We received comments on the implications this incident has for legal services generally from Ilia Kolochenko, founder and CEO of web security company ImmuniWeb. He wrote:
“Law firms are increasingly becoming desirable targets for sophisticated cyber gangs. It is often much easier and faster to breach a mid-sized law firm to get ultra-confidential data compared to targeting its large clients directly, such as banks or celebrities as reportedly happened in this case.
"In a highly competitive and now digitally-disrupted legal services market, few law firms are prioritising investment into holistic cyber resilience and defense, understand their attack surface, let alone conduct sufficient employee training. Furthermore, a considerable number of law firms have no incident detection and response capacities, often leaving them unable to detect an intrusion in a timely manner. Worse, modern law firms have to deal with diversified digital flow of sensitive and privileged data on their mobile phone, laptops and office computers. Partners and clients exacerbate this convoluted landscape by uploading confidential documents to public cloud or file sharing websites. Moreover, even if a data breach is detected, a not insignificant number of law firms would prefer to keep the incident as silent as possible to avoid disastrous reputational damage and acrimonious lawsuits from their clients.
"Ultimately, law firms are a low hanging fruit for cybercriminals, enabling the latter to get their hands on crown jewels of major organizations without spending much effort.”
Frost and Sullivan data exposed.
Security Affairs reports that consulting and market research firm Frost and Sullivan has been breached by KelvinSecTeam (which InfoArmor assesses as a Russian cybergang, although KelvinSec describes itself as a "business intelligence contractor"). Both employee data (first and last names, login names, email addresses, and hashed passwords) and customer information (name, email address, company contact, and other data) were lost in the incident and are now for sale in dark web souks. There's a simulacrum of responsible disclosure here, as might befit someone claiming to be a business intelligence contractor: BleepingComputer says that KelvinSecTeam told them that the hackers tried to tell Frost and Sullivan about the breach, got no response, and so decided to hawk the stolen data. The breach is thought to originate with an unsecured backup folder found in a Frost and Sullivan public-facing server.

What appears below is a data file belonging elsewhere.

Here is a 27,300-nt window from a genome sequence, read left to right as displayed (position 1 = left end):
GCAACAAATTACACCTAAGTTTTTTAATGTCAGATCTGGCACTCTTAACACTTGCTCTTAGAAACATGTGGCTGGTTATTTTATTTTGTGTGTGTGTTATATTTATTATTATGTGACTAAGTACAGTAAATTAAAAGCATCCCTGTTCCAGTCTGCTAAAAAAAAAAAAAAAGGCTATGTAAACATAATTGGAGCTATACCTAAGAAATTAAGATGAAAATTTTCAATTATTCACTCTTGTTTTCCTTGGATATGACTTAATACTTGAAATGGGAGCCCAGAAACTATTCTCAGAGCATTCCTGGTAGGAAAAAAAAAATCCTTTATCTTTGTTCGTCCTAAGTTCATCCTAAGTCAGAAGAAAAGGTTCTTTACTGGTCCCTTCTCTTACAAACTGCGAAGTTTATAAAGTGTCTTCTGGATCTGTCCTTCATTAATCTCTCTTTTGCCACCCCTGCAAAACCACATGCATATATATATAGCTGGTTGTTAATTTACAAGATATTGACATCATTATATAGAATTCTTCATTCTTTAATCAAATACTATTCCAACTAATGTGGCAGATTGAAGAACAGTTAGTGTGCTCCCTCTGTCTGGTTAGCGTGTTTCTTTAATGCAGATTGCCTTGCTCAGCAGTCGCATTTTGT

Social media influencers exposed to extortion in Preen.Me incident.
Risk Based Security reports that Preen.Me, a Tel Aviv-based "next generation marketing platform," has sustained a data breach. A known threat actor, not further identified by the researchers, said in a dark web souk that it had personal data on more than 100,000 influencers who worked with Preen.Me. They displayed 250 files on a Pastebin site as evidence of their bona fides. Risk Based Security found the offering on June 6th. On June 14th the criminals leaked data on more than a quarter-of-a-million users of Preen.Me's app, ByteSizedBeauty. The information exposed includes "253,051 records in a user data table including fields such as Facebook name, Facebook ID, Facebook URL, Facebook friends list, Twitter ID, and Twitter name." Also included in the leak are home addresses, email addresses, dates of birth, eye color, skin tone, "and more identifying information."
Benefits company discloses breach.
Grace & Porta, a Michigan-based benefits-package shop, has disclosed a potential data privacy incident. The company detected unauthorized activity in one of its email accounts. They have no evidence that any data were misused, but investigation is ongoing as the company tries to determine what information may have been compromised. It is notifying people who may have been affected, and offering them free credit monitoring and identity protection services.